As you’re reading this you may be lolling on the foredeck of your 70-ft. Hinckley sailing yacht as your captain and first mate smoothly navigate you through the crystal waters off the British Virgin Islands; you may be lounging on your deck overlooking the Long Island Sound behind your Hamptons’ summer estate; you may be waiting to tee off on the 8th hole at Pebble Beach; you may be heading out of your cabin at Ruby Springs Lodge to start your day of some of the best fly-fishing anywhere; you may be sitting at a cafe gazing at the Eiffel Tower while sipping an aperitif . Or, if you’re a junior person in your firm, you may be sitting at your desk, staring out the window, and dreaming of the day YOU can do any of these things. Summer’s half-way gone … what are you doing with it?

This is the time many professional service firms slow down a bit. The second quarter has closed and the end of the third quarter is still more than two months away. Lots of businesses hibernate a bit during the summer as everyone takes a much needed vacation. But in addition to relaxation, it’s a great time for planning. It’s one of the few times in the year we actually have time to stop and think – a key element to success.

This is when I usually start thinking about my strategic marketing plan. While it “formally” goes into next year’s budget, my marketing plan informally starts at the beginning of September. I have enough data to look back at the last 12 months to be able to run projections on allocation of resources for the next 12 months.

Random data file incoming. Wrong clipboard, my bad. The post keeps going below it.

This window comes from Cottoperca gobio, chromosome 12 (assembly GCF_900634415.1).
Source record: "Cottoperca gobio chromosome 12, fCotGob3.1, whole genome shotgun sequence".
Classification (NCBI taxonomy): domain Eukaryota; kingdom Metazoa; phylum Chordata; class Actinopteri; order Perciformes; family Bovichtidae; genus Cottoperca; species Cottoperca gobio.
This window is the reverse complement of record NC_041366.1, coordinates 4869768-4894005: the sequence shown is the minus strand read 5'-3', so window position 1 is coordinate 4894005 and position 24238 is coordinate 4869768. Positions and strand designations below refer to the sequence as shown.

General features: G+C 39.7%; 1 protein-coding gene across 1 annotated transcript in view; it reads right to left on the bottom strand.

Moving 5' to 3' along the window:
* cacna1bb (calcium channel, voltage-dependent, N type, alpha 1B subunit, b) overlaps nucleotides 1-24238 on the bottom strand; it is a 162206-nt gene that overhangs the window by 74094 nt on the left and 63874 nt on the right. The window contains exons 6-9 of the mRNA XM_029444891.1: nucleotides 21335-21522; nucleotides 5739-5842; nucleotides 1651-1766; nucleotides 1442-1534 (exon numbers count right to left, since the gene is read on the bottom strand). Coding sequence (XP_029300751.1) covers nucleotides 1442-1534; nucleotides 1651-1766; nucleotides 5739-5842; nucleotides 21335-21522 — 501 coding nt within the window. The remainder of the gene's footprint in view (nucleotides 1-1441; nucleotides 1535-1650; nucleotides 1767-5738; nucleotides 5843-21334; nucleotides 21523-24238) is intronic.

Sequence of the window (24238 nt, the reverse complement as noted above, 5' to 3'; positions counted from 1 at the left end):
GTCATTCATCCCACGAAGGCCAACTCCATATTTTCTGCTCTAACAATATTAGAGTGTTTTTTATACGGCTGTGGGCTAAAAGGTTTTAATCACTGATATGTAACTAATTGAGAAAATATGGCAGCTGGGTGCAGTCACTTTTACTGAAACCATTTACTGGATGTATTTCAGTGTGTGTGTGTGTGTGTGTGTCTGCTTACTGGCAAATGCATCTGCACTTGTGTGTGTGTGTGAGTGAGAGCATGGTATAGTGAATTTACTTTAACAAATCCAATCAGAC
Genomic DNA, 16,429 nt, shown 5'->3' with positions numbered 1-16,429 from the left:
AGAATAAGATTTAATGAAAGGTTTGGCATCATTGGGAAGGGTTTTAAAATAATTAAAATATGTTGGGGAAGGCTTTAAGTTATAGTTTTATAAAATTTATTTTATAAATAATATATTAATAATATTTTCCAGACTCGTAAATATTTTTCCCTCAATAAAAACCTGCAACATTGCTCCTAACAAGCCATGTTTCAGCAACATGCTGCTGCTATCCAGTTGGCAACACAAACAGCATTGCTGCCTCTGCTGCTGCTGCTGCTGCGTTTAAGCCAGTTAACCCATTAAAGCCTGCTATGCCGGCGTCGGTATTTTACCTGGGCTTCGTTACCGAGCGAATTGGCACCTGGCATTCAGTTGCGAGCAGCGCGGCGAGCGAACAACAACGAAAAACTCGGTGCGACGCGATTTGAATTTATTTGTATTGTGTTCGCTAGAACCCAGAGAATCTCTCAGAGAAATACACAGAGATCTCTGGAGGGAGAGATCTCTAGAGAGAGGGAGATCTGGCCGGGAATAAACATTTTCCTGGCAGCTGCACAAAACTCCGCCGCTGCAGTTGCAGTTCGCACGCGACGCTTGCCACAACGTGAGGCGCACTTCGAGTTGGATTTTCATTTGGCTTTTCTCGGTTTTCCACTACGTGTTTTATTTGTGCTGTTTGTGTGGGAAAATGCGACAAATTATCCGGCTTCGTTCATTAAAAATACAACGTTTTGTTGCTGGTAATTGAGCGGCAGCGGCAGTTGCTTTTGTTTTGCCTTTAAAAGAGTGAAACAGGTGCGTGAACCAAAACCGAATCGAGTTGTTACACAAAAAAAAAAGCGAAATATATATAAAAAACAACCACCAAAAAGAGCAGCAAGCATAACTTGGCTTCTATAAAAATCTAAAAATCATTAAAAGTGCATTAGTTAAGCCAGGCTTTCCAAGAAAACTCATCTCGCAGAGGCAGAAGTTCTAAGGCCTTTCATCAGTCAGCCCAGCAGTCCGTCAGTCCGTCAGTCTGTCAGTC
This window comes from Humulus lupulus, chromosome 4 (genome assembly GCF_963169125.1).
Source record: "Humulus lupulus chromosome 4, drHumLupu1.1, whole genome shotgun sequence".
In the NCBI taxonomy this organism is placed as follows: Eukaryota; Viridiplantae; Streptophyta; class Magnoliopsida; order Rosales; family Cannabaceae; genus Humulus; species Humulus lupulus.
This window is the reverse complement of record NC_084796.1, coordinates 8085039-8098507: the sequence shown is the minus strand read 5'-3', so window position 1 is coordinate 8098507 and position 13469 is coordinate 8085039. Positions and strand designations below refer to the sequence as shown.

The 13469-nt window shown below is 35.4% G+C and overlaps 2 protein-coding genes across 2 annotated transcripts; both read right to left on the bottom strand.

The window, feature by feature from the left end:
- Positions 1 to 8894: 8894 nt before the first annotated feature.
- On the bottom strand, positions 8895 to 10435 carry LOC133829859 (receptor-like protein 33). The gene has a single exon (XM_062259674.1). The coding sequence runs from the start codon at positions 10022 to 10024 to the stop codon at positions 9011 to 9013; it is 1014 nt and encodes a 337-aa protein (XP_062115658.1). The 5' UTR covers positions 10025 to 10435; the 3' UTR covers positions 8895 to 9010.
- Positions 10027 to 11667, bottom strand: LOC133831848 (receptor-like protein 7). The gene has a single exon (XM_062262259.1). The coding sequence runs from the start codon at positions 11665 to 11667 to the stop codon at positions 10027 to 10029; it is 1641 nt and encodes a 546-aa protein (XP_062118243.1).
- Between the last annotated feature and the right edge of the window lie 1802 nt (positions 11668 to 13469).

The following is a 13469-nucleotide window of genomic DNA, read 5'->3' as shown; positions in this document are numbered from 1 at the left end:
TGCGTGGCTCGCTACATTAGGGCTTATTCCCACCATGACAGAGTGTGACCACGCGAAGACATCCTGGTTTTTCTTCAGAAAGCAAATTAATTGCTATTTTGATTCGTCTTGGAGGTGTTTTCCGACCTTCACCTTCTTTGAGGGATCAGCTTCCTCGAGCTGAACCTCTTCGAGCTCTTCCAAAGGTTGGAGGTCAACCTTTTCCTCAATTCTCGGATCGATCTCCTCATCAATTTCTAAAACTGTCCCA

If you want to get a jump on your business development efforts before work starts picking up again, here are a few tips to get started:

  1. Define your goal.      Unless you state what you want to get from your marketing efforts, you’ll be spinning your wheels trying to get to who knows where. Who’s your perfect client and/or referral source? How many of each do you intend to get and by when? Remember to write SMART goals to be effective:                                                                    Specific/Measurable/Achievable/Relevant/Time bound
  2. Determine your resources.  Resources don’t just include money. Time is also a valuable resource. Energy is a resource. So are other people. You have to be able to balance all of your resources so you don’t burn out. How much time per week do you have to spend on networking events? Do you have money to sponsor a professional association meeting or conference? Who might be a good partner for you? Your answer to these questions will be crucial in drafting a workable marketing plan and will help you do only those things that promise the best ROI.
  3. Draft your marketing calendar.      I find that if I can visualize what a particular week or month looks like from a marketing perspective, I’m better prepared to accept or reject offers of unpaid speaking engagements or attending an unknown networking event. I also include on my calendar due dates for articles (part of the visibility part of business development), follow-up coffee or lunch meetings with contacts I’ve met (crucial for building vibrant relationships), and even social media time.

If you try to do this during slow periods, you’ll be miles ahead of your competition when it comes to getting significant results from your business development efforts.

And sipping a frozen margarita by the pool at sunset can’t hurt the creative process!

0 replies

Leave a Reply

Want to join the discussion?
Feel free to contribute!

Leave a Reply

Your email address will not be published. Required fields are marked *